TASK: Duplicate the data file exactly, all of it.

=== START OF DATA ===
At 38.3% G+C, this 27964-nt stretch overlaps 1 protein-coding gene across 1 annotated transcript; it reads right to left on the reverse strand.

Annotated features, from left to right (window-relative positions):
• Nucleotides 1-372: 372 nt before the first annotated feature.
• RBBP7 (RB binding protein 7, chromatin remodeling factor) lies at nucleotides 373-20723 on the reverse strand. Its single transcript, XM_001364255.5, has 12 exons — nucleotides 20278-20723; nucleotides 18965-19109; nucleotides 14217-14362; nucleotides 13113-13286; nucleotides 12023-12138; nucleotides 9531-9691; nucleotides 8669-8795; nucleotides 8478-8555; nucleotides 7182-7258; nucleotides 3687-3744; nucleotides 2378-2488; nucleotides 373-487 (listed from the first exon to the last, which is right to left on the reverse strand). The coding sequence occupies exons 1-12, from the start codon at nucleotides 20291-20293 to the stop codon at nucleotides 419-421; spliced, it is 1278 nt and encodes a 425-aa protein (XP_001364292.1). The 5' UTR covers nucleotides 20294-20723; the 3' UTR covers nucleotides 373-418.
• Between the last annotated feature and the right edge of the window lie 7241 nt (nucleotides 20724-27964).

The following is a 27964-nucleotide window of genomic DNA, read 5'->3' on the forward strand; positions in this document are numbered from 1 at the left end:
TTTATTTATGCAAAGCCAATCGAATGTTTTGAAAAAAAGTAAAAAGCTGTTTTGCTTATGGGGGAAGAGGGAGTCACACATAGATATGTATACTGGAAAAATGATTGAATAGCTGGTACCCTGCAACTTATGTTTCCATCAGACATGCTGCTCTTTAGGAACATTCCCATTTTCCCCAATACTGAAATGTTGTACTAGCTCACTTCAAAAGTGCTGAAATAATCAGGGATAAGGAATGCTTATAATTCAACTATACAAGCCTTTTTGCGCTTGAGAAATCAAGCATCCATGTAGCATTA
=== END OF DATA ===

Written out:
At 38.3% G+C, this 27964-nt stretch overlaps 1 protein-coding gene across 1 annotated transcript; it reads right to left on the reverse strand.

Annotated features, from left to right (window-relative positions):
• Nucleotides 1-372: 372 nt before the first annotated feature.
• RBBP7 (RB binding protein 7, chromatin remodeling factor) lies at nucleotides 373-20723 on the reverse strand. Its single transcript, XM_001364255.5, has 12 exons — nucleotides 20278-20723; nucleotides 18965-19109; nucleotides 14217-14362; nucleotides 13113-13286; nucleotides 12023-12138; nucleotides 9531-9691; nucleotides 8669-8795; nucleotides 8478-8555; nucleotides 7182-7258; nucleotides 3687-3744; nucleotides 2378-2488; nucleotides 373-487 (listed from the first exon to the last, which is right to left on the reverse strand). The coding sequence occupies exons 1-12, from the start codon at nucleotides 20291-20293 to the stop codon at nucleotides 419-421; spliced, it is 1278 nt and encodes a 425-aa protein (XP_001364292.1). The 5' UTR covers nucleotides 20294-20723; the 3' UTR covers nucleotides 373-418.
• Between the last annotated feature and the right edge of the window lie 7241 nt (nucleotides 20724-27964).

The following is a 27964-nucleotide window of genomic DNA, read 5'->3' on the forward strand; positions in this document are numbered from 1 at the left end:
TTTATTTATGCAAAGCCAATCGAATGTTTTGAAAAAAAGTAAAAAGCTGTTTTGCTTATGGGGGAAGAGGGAGTCACACATAGATATGTATACTGGAAAAATGATTGAATAGCTGGTACCCTGCAACTTATGTTTCCATCAGACATGCTGCTCTTTAGGAACATTCCCATTTTCCCCAATACTGAAATGTTGTACTAGCTCACTTCAAAAGTGCTGAAATAATCAGGGATAAGGAATGCTTATAATTCAACTATACAAGCCTTTTTGCGCTTGAGAAATCAAGCATCCATGTAGCATTA